In an attempt to divert my brain and as a break from SharePoint development, I wrote  a simple utility this weekend that generates a consolidated report of download counts for any resource housed at MSDN Code Gallery, including projects, releases, and files.  Here is a screenshot:

image

The user interface takes a resource (or project) name and adds it to a list of projects for which the download count report is generated.  Using a rich text control, the tool generates a simple report of the downloads for each element.

Here is a class diagram which illustrates the basics:

image

I used the Html Agility Pack for scraping the MSDN Code Gallery pages, which is what the tool relies on for generating the reports.  Here is a simple example of how to use the library:

   1: GalleryResources galleryResources = new GalleryResources(true);
   2:  
   3: if (galleryResources.IsValidResource("notarealresource"))
   4: {
   5:     galleryResources.RegisterResource("mschart");
   6: }
   7:  
   8: if (galleryResources.IsValidResource("mschart"))
   9: {
  10:     galleryResources.RegisterResource("mschart");    
  11: }
  12:  
  13: if (galleryResources.IsValidResource("mpFx"))
  14: {
  15:     galleryResources.RegisterResource("mpFx");
  16: }
  17:  
  18: foreach (GalleryResource galleryResource in galleryResources)
  19: {
  20:     Debug.WriteLine(galleryResource.Name);
  21:     foreach (Release release in galleryResource)
  22:     {
  23:         Debug.WriteLine(release.Name);
  24:         foreach (ReleaseFile file in release)
  25:         {
  26:             Debug.WriteLine(file.Name);
  27:             Debug.WriteLine(file.DownloadCount);
  28:         }
  29:     }
  30: }
  31:  
  32: galleryResources.Save();

The resources are persisted to a local store.  The boolean handed to the constructor simply instructs the constructors to attempt to load the currently registered resources from a file.  The call to Save on line 32 saves the registered resources back out to that file.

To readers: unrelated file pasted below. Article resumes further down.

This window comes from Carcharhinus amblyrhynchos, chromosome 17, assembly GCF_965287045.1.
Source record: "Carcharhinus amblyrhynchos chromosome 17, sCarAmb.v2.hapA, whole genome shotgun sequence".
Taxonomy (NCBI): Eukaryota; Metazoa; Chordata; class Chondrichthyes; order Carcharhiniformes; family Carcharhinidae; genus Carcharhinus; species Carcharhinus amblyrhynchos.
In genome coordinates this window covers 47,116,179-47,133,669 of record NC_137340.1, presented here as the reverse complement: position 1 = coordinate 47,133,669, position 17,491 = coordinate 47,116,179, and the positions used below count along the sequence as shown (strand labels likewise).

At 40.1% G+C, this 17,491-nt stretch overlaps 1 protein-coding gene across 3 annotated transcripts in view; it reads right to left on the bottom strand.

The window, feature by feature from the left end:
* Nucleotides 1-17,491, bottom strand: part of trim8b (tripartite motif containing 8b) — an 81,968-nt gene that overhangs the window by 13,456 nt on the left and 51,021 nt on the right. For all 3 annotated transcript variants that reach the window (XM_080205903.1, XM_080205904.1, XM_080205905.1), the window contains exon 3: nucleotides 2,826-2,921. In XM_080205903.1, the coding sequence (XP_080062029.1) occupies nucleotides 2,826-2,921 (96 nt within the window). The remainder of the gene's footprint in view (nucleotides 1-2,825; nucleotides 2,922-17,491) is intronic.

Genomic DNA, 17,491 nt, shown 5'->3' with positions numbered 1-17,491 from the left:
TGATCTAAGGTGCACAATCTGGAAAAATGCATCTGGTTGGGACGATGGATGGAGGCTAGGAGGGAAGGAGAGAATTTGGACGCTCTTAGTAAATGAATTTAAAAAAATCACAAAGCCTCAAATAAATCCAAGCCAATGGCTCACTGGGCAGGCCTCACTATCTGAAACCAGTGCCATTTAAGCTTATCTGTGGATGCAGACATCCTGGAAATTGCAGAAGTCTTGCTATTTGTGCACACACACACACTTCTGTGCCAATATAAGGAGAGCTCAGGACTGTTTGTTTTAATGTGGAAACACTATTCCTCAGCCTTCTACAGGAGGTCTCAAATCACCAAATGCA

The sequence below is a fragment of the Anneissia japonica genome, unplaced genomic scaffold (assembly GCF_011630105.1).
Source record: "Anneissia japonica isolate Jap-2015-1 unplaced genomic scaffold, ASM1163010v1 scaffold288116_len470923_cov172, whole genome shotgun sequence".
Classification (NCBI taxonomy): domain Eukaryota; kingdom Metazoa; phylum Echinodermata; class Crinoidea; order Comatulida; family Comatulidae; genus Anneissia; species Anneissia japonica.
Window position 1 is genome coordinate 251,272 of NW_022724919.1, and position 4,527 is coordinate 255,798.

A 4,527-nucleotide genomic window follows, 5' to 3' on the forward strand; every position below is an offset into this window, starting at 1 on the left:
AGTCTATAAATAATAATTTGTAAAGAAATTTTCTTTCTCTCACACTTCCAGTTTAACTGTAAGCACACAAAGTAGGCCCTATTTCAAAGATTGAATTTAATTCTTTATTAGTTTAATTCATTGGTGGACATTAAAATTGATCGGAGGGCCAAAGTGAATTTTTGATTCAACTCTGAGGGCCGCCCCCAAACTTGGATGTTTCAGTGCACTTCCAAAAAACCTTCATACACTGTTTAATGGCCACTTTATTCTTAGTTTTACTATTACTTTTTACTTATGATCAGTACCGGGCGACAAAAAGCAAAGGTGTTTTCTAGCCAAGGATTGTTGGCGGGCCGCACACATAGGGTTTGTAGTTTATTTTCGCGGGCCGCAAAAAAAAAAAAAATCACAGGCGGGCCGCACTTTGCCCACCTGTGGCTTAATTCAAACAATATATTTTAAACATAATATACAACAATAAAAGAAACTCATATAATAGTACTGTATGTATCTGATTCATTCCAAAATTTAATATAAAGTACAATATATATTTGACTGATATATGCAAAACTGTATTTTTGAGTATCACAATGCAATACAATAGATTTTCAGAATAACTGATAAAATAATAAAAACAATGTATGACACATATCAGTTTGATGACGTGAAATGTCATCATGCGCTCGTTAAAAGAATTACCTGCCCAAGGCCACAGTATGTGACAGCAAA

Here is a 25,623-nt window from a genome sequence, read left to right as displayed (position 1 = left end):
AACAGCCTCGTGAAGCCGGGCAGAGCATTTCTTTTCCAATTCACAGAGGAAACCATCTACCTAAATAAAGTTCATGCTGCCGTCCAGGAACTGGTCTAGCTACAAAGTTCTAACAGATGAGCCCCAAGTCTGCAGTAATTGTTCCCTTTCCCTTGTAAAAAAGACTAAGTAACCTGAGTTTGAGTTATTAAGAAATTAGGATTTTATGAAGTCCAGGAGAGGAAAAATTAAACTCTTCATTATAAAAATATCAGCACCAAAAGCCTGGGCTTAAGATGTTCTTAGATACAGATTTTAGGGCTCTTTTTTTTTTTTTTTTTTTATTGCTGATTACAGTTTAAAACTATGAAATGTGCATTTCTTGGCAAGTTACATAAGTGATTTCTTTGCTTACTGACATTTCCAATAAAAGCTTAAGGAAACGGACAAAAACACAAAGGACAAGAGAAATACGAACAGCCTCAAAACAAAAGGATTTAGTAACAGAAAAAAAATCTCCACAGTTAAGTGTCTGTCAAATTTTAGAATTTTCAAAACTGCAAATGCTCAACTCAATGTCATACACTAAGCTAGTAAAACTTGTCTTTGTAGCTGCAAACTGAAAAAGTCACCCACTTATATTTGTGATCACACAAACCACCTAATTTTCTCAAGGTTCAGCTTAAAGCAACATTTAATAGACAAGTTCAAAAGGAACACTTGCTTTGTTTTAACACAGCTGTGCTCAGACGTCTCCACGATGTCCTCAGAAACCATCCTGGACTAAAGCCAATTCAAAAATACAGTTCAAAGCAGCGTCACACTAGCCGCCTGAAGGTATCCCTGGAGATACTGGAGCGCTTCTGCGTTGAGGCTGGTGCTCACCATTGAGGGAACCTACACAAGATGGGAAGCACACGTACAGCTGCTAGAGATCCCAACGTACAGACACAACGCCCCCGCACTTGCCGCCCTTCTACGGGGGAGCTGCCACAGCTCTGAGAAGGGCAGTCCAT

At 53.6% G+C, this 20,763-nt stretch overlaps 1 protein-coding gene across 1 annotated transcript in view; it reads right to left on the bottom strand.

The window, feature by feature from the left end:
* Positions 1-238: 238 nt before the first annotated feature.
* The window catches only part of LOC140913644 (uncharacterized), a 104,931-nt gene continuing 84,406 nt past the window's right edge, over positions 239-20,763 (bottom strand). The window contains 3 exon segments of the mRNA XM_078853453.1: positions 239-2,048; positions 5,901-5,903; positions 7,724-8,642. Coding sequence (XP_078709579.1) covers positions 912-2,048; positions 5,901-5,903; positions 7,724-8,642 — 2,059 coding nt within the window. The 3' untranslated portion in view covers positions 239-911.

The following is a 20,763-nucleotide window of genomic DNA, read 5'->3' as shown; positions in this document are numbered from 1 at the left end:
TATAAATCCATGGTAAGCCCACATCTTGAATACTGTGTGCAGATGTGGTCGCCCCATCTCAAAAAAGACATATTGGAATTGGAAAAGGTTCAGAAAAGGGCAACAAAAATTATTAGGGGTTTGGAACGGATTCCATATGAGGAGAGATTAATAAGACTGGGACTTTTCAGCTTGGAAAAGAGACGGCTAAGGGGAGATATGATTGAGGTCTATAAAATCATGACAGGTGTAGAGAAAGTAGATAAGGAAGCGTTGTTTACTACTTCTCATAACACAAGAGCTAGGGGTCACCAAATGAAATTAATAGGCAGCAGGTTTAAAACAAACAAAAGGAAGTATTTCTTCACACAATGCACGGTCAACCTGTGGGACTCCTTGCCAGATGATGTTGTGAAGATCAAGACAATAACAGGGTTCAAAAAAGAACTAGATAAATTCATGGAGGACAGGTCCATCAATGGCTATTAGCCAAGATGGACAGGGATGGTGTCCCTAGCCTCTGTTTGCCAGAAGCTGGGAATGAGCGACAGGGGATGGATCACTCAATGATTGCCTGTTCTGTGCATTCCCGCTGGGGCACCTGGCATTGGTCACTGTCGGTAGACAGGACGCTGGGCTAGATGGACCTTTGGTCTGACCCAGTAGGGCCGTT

IsValidResource attempts to load the resource from Code Gallery.  It detects whether the resource exists by a simple algorithm which uses the HTML header tags to determine if the request was routed to the Code Gallery home page, which indicates the resource doesn’t exist:

   1: public bool IsValidResource(string name)
   2: {
   3:     try
   4:     {
   5:         HtmlWeb web = new HtmlWeb();
   6:  
   7:         string url = string.Format(Settings.Default.CodeGalleryResource, name);
   8:  
   9:         HtmlDocument document = web.Load(url);
  10:  
  11:         HtmlNodeCollection headers = document.DocumentNode.SelectNodes("//h1");
  12:  
  13:         foreach (HtmlNode node in headers)
  14:         {
  15:             if (node.InnerText.Equals(Settings.Default.CodeGallery))
  16:             {
  17:                 return false;
  18:             }
  19:         }
  20:  
  21:         return true;
  22:     }
  23:     catch (Exception exception)
  24:     {
  25:         Trace.WriteLine(exception.Message);
  26:     }
  27:  
  28:     return false;
  29: }

RegisterResource simply adds the resource to the list of resources for which download count reports will be generated:

   1: public void RegisterResource(string name)
   2: {
   3:     if (ContainsResource(name))
   4:     {
   5:         return;
   6:     }
   7:  
   8:     GalleryResource galleryResource = new GalleryResource(name);
   9:  
  10:     _GalleryResources.Add(galleryResource);
  11:  
  12: }
  13:  

The foreach loop is where the action happens.  Using Code Gallery’s RSS feeds:

image

I consume the Releases feed:

   1: private void LoadReleases()
   2: {